Mar 19, 2015. 05:23 PM | 8 Likes Like |Link to Comment
  • There Is Nothing Rotten About This Apple [View article]
    "Once you are tied into the ecosystem, it's not very practical or necessary to change,"

    Have an iPad. Naturally, I got a bunch of apps.

    When it came to retire a junky Blackberry, I decided I couldn't bear to deal with the tiny iPhone screens so I got a Samsung. Perhaps my biggest surprise was how EASY it is to change ecosystems or in my case, have two simultaneously. Most apps are free and even the pay apps, even the more expensive pay apps, amount to chump change. apple ditched DRM on music a while back. With my most expensive app, Documents to Go, I didn't even bother to try to see if I could apply my iPad registration to the Samsung. I just paid again; no big deal.

    That's the dirty secret of wireless ecosystems. These aren't moats. they're puddles a three-year old could easily step over.

    " and many consumers prefer the walled garden of the Apple ecosystem to the open nature of Android."

    I know I heard that before . . . . oh yeah . . . AOL, circa 1999.
    Apr 23, 2013. 07:33 AM | 8 Likes Like |Link to Comment
  • The Prudent Yield-Hog: Pushing The Envelope [View article]
    I'm perplexed at what you want to know that you aren't getting. You acknowledge that 27 factors are listed along with their weightings. How is that a black box? I'd say that's about as clear a box as you're likely to see on Seeking Alpha or, I suppose, any source of market commentary. Did you also check the first (March 1) article on this model? That one had more in the way of general approach. Generally speaking, though, the word safety must be interpreted in the context of this openly yield-hog strategy. Diminished probability of a near-term cut is all I seek (and since the model is meant to be re-balanced every three months, I define near-term as three months).

    "with the exception of Vector Group, none of these stocks has a dividend-increase streak as long as five years. So how safe are these yields"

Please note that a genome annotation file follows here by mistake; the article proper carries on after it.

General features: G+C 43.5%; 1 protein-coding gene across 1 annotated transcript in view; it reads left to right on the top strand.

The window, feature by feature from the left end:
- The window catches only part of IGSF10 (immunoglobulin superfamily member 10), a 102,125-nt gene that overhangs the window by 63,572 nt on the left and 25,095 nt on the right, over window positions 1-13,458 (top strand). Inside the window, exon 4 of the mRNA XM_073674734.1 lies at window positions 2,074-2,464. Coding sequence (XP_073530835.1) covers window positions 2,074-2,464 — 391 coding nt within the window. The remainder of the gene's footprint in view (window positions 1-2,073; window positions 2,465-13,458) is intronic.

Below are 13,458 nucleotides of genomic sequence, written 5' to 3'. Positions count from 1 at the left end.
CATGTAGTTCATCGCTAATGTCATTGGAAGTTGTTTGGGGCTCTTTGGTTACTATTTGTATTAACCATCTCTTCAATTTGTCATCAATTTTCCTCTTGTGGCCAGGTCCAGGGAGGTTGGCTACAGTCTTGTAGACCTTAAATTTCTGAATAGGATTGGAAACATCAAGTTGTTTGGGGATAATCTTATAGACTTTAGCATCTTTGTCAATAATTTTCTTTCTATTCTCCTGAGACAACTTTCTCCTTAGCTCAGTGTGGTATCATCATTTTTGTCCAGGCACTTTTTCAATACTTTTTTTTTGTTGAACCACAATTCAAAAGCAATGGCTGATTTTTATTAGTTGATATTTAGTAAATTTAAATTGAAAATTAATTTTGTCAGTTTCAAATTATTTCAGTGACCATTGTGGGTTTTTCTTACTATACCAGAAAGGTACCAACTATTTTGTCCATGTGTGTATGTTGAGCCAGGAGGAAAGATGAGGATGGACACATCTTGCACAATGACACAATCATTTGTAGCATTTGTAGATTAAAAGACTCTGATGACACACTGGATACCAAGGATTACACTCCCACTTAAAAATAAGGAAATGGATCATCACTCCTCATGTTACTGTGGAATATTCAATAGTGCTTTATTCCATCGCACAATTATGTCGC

Last five years? We've had a horrendous financial/economic crisis that walloped dividends all over the place. You can certainly stand firm and demand five years of increases if you wish, but you will not be pursuing a yield-hog strategy. That's fine. There are many different kinds of income strategies and I've written about others too. But each strategy needs to be evaluated in terms of what it seeks to do.
    Mar 7, 2011. 09:11 AM | 8 Likes Like |Link to Comment
  • Just One Stock: The Small Manufacturer Dominating the Rescue Hoist Market [View article]
    I'm not sure if this should be directed to Mr. Vanasek, the hedge-fund manager or Mr. Aycok, the Seeking Alpha editor, but here goes:

    Why is this stock being featured in this high-profile editorial context? What am I or any other reader supposed to do with the information?

    Is there a hope that readers will be interested in learning more about the hedge fund and, possibly, becoming investors assuming they are qualified in the context of hedge funds?

    Is there an expectation that readers will find the stock appealing and want to buy it?

    In terms of the latter, I have to frankly confess that I didn't really absorb much from the discussion of the company because I couldn't focus; I couldn't get my mind away from the horrible liquidity (Does the fund REALLY have a 35% return; is there any chance such a return could actually be realized absent a private buyout?) and the possibility that the company may go dark.

    Even if a buyout can be arranged and a nicely profitable selling opportunity surfaces, there remains the question as to whether it would be worth the risks associated with liquidity and going dark. There are plenty of other fish in the sea, even in the sub-micro segment of the market, that have produced comparable or better returns without these special risks.

    I'm completely baffled by the point of this piece.
    Jan 12, 2011. 06:02 PM | 8 Likes Like |Link to Comment
  • An Undervalued Micro-Cap Dividend Stock With a 9% Dividend Yield [View article]
    I like the idea of an undervalued micro-cap with a big yield but have trouble with this one.

    For starters, the company fundamental data in the tables, while accurate, is misleading because of a huge Jun qtr. 2010 one-time tax credit that more than doubled EPS. That distorts the growth rate, the returns, and the PE.

    I'm also a bit perplexed by the dividend policy. It seems this company is quicker than most to skip payments in the occasional periods when earnings are weak. In a very strict textbook sense, that might be argued to be a sound policy, as opposed to the usual practice most companies follow wherein they try to smooth things by maintaining the dividend even in bad times if at all possible. But as theoretically sound as management's practice (letting the dividend vary more closely with earnings) is, it does detract from the 9% yield. You have to assume there will be quite a few missed payments as you hold the shares that will bring your realized yield below 9%.

    The stock may still be fine. I haven't taken the time to re-work the numbers with more realistic assumptions. But I do think a substantially revised analysis would be needed before one could make a case, whether income or otherwise, for CLCT.
    Dec 3, 2010. 04:02 PM | 8 Likes Like |Link to Comment
  • Warren Buffett in His Own Words: 23 Timeless Quotes on Investing [View article]